Having a Plan B for business meetings and events has always been important. Yet planning for the unknown has become even more essential as pandemic-related event guidelines continue to evolve. The best way to ensure your event’s success during uncertain times is to build out a comprehensive event contingency plan.
The following five tips can help not only with creating a contingency plan that works, but also minimizing the impact of a worst-case scenario.
1. Proactively plan your response
Building out an event contingency plan involves taking a proactive approach. With all of your event details in mind, think through the possible problems that could arise:
What if the keynote speaker suddenly can’t attend?
An important speaker flying into town on the morning of the event could experience a flight delay or cancellation. Have a backup presenter ready, or offer a virtual broadcast with hybrid event technology solutions.
What if the venue is unavailable due to bad weather?
A storm system could interfere with your outdoor reception. Create a plan B with an indoor space at the same site or another location.
What if a vendor cancels?
Any vendor made up of a small team may end up canceling at the last minute due to an illness or other unforeseeable conflict. Get backup contacts for any vendors that would break the flow of the event if they can’t provide their services.
What if your events fall behind schedule?
Concurrent sessions could run over time, having a knock-on effect to the rest of the itinerary. Add buffers into your schedule and prepare speakers to abbreviate their sessions if needed.
Unfortunately, there’s an infinite number of possibilities, so you can’t plan for everything. However, you should identify the most significant problems or possibilities — then create a response plan for each one. Write the key action items down and make your documentation accessible so that anyone involved in the planning or execution process can pivot as needed.
2. Carefully evaluate vendor contracts
When you’re organizing an event, scrutinizing vendor contracts is an important way to protect yourself and your financial investment. Make sure you know what the consequences would be if you or the vendor experiences an unexpected change.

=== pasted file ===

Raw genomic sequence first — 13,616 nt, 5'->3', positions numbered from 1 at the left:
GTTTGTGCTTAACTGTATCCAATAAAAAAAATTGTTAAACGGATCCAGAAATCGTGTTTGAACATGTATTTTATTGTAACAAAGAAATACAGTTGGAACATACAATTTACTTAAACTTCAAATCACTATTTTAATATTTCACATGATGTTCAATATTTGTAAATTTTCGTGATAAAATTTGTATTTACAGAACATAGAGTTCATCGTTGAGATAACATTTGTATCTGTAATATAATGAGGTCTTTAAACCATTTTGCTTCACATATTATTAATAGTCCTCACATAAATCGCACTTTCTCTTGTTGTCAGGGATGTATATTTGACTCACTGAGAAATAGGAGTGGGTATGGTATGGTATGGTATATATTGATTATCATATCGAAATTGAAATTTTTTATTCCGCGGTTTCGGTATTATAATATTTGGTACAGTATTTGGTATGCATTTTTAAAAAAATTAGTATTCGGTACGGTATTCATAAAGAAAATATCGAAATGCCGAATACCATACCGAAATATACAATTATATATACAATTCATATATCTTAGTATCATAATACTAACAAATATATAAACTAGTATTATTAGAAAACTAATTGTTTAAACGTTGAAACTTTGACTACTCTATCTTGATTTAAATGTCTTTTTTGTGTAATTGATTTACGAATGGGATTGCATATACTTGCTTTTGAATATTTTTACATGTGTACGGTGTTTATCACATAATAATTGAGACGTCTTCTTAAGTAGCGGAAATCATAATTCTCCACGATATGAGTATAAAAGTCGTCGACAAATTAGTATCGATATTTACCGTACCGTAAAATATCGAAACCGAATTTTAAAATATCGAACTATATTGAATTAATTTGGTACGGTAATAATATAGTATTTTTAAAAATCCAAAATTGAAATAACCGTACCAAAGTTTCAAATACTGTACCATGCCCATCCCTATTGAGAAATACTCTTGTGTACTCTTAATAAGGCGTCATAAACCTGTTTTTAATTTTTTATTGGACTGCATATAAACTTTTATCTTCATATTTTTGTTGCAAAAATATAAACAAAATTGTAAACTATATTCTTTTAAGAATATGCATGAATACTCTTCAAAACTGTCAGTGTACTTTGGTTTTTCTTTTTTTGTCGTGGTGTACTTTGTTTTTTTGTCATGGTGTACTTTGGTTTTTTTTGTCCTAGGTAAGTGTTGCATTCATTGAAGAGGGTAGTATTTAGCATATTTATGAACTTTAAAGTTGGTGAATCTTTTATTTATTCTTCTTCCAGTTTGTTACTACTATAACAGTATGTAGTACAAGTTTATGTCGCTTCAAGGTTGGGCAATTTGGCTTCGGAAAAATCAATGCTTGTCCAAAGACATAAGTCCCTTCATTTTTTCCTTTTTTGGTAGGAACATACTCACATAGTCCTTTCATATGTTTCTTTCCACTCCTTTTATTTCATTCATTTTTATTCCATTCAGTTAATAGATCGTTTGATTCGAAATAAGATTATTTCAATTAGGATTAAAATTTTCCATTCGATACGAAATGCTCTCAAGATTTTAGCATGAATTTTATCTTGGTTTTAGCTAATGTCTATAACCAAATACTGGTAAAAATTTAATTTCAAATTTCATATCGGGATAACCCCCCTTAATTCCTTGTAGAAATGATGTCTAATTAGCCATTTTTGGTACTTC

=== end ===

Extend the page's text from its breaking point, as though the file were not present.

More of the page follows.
If you need to cancel or postpone your event, will you get some of your money back, or will you incur additional fees? Does your event insurance offer suitable coverage for all of the possible incidents you might face? Reading the fine print to answer questions like these can prepare you in the event that something does need to change.
3. Think local
The fewer variables you introduce into your event plan, the less potential there is to go wrong. Localizing your event or meeting removes complexities like long-distance travel, which can help ensure your guests and attendees can make it in person. A minor traffic jam across town will not be nearly as detrimental to your event’s success as a coastal hurricane that threatens to prevent half of your attendees from flying in.
Taking a local approach to event planning also makes adapting easier. After all, if a local vendor backs out for any reason, it’s easier to make last-minute adjustments and when you’re around the corner and you have a local network to turn to. You can even include backup vendor contact information in your contingency plan and speak with those vendors ahead of time to save yourself from having to conduct research when you need a quick solution.
4. Budget for the unexpected
When building out your event budget, set aside some funds for emergencies and last-minute adjustments.
If you end up calling in a backup vendor, they will likely charge a higher rate than what you initially planned. Should you end up with more attendees than boxed lunches, someone will need to run out and buy more food. If your projector isn’t compatible with your guest presenter’s laptop, you will need some extra cash available to purchase the right type of adapter.
While you don’t need to go overboard with contingency budgeting, it’s important that you have the resources available to patch up any issues and keep things running smoothly.
5. Take a hybrid approach
In the last few years, with so much uncertainty around in-person gatherings, travel, business stability and more, hybrid events have become invaluable resources. When you plan your event to have both an in-person and online component, there may be more considerations to plan for, but you can pretty safely say your event will be able to happen, one way or another.
If you format your event as a hybrid one from the start, you will already have the structure in place if you need to pivot to an all-online format. Plus, even if the in-person portion of your event still happens, any guests who become unable to attend in person won’t be left out. This can be a comforting option for attendees who are uncertain about traveling or safely gathering in groups — plus it means you can reach people who would rather not go to an in-person event anyway.
Protecting your events and meetings from the unknown can be a challenge. When you partner with JTB USA Meetings & Events, we can bring our years of expertise to the table, helping point out possible vulnerabilities and risks as well as building out a working contingency plan with reliable solutions. Connect with us to learn more.